A fight over rate hikes

Derek Montague
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MP Yvonne Jones wants Labrador residents to help oppose NL Hydro proposal

Labrador MP Yvonne Jones (left) will be acting as an intervener when the Public Utilities Board holds a hearing in July, concerning NL Hydro’s proposed rate increases for Labrador. Jones said the increases are not justified, because of the money that Labrador electricity produces for the province.

Labrador MP Yvonne Jones is encouraging residents to be vocal in opposing Newfoundland and Labrador Hydro’s proposed rate increase for Labrador.

“We’re asking Labradorians to sign a petition,” said Jones. “The more names that we can bring to the Public Utilities Board, opposing this … the better it’s going to be for us in our argument.”

Jones will be acting as an intervener at the Public Utilities Board hearing in July, where the proposal will be debated.

Back in 2013, NL Hydro proposed a full one-cent increase, from 3.9 cents per KWh to 4.9 cents for Labradorians who live in Labrador West and central Labrador, which accounts for 10,500 customers on the Labrador interconnected system.


The 2,600 customers who live on Labrador's coast, meanwhile, would see a price jump, 6.9 cents per kWh to 8.3 cents per kWh (with the Northern Strategic Plan credit applied).


During a public meeting, held in Happy Valley-Goose Bay on March 18, Jones stated that Labrador ratepayers should not receive an increase, because of the money that Labrador creates for the province.

Jones pointed out that NL Hydro makes millions of dollars through recalled power on the Upper Churchill, which is sold to Emera, in Nova Scotia.

She also noted that industrial power rates for Labrador’s mining industry would be going up significantly in 2015, creating millions more for the province.

“In Labrador, unlike anywhere else in the province, there’s revenue generated on other electrical users. One of those electrical users is the recall power on the Upper Churchill,” said Jones.

“Right now the mining industry in Labrador West … and any future mines … their power rates are going to go from a quarter cent to four to five cents (per kWh). That’s a huge increase.

“You do the math and, what that means, is an extra $100 to $120 million in profit (from mining) for Newfoundland and Labrador Hydro and the government of Newfoundland and Labrador.”

Back in 2013, Newfoundland and Labrador Hydro vice-president, Rob Henderson, told The Labradorian that the power company had invested $39 million into Labrador infrastructure in recent years. He said new rates were needed to reflect the increased cost of supplying power to the Big Land.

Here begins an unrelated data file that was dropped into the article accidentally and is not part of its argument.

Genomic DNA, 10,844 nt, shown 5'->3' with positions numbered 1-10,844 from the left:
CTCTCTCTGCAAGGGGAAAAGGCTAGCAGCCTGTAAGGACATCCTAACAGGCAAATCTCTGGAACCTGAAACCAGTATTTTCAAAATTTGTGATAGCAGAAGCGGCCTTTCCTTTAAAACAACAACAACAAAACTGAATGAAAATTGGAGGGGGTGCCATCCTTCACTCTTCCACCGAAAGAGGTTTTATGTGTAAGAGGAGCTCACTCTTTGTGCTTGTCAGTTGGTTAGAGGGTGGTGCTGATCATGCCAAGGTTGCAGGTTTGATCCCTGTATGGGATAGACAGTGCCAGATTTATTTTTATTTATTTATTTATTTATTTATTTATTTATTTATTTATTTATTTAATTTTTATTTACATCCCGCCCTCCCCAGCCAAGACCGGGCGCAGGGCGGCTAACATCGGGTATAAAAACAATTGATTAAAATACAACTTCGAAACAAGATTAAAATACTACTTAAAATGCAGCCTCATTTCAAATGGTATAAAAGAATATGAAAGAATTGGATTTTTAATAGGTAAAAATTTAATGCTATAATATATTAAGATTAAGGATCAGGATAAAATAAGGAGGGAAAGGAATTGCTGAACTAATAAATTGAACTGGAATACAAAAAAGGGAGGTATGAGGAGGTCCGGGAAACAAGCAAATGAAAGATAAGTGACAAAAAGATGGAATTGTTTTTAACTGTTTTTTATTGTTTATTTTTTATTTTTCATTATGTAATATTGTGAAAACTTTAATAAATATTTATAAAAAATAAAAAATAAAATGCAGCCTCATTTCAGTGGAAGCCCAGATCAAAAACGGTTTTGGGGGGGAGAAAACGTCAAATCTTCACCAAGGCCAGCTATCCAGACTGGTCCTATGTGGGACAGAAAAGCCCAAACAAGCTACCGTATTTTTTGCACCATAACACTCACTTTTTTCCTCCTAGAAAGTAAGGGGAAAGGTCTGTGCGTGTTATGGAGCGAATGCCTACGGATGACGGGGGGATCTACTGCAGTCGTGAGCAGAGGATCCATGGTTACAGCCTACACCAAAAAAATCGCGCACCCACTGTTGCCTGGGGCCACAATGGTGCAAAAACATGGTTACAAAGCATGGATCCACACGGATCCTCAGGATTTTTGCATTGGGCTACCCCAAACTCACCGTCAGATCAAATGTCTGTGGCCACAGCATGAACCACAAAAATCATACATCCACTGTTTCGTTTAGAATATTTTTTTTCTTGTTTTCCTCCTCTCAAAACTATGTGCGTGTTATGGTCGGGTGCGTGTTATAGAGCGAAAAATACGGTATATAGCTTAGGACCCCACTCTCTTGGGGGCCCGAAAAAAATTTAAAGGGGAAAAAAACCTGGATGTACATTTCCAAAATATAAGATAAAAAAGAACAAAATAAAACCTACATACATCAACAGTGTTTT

"Hydro has been investing in the Labrador system over the last several years. In particular, with the very active economy in Labrador ... so we need to make investments there to strengthen the system to maintain reliability," said Henderson.

"We have to adjust the rates to reflect the costs of supplying electricity there in Labrador."


According to Jones, the proposed increase will only generate an extra $6 million from Labrador ratepayers.

“It’s not a lot of money to them, but it’s a lot of money to us,” said Jones

Jones told the crowd that getting sympathy from people outside Labrador on this issue could be a challenge. Even if NL Hydro’s proposal is accepted, Labradorians will still have the lowest rates in the country.

But Jones also pointed out that the cost of living in Labrador is sky high, and many are barely scraping by.

“In Labrador, we’re already facing very high costs of living expenses, as it is,” said Jones.

“We’ve paid more in recent years than we’ve ever paid, for those (essential) services.”

Around 30 concerned residents showed up to Jones’ March 18 meeting. Many felt that Labradorians were being treated unfairly in NL Hydro’s proposal.

Local businessman Paul Snelgrove stated that it was unfair for NL Hydro to want more money from Labradorians, while its parent company, Nalcor, is developing Muskrat Falls next door.

Ever since Muskrat Falls began, he noted, the cost of living has gone up in Happy Valley-Goose Bay.

“A lot of the costs of living in Labrador are caused by (Nalcor),” said Snelgrove. All of our housing costs are gone up. All of our property taxes are gone up because our (property) values have gone up.”

“All of those things were caused by Nalcor. Then again, on the backhand, they want us to pay more electricity rates. It makes no sense.”


Organizations: Newfoundland and Labrador Hydro, Public Utilities Board, The Labradorian

Geographic location: Newfoundland and Labrador, Happy Valley, Goose Bay Nova Scotia

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Recent comments

  • Michael
    March 24, 2014 - 01:21

    I couldn't agree with Yvonne Jones more, she is completely right and I hope that the public will listen to her and sign that petition and be vocal about the rate increase, she is looking out for the best interest of the people. If those electric rates goes up it's going to cause the cost of other things to go up to. Yvonne Jones is trying to prevent all of this and she needs the backing of the public. Everything in general is too expensive as it is with some who struggle just for basic needs to exist. This would also hurt the economy.

  • John
    March 22, 2014 - 03:58

    How does this work? Do our tax dollars go into projects like Muskrat Falls? Then once it's operational a private company takes the reigns and charges the same people who financed the project rates that provide substantial revenue? Is that correct? If so, that's like paying someone to build you a house and then paying rent after it's done. Let's see an audit of the company. Where's the money going? Is the hike really necessary? The people of Labrador are letting them utilize their land and should be compensated fairly.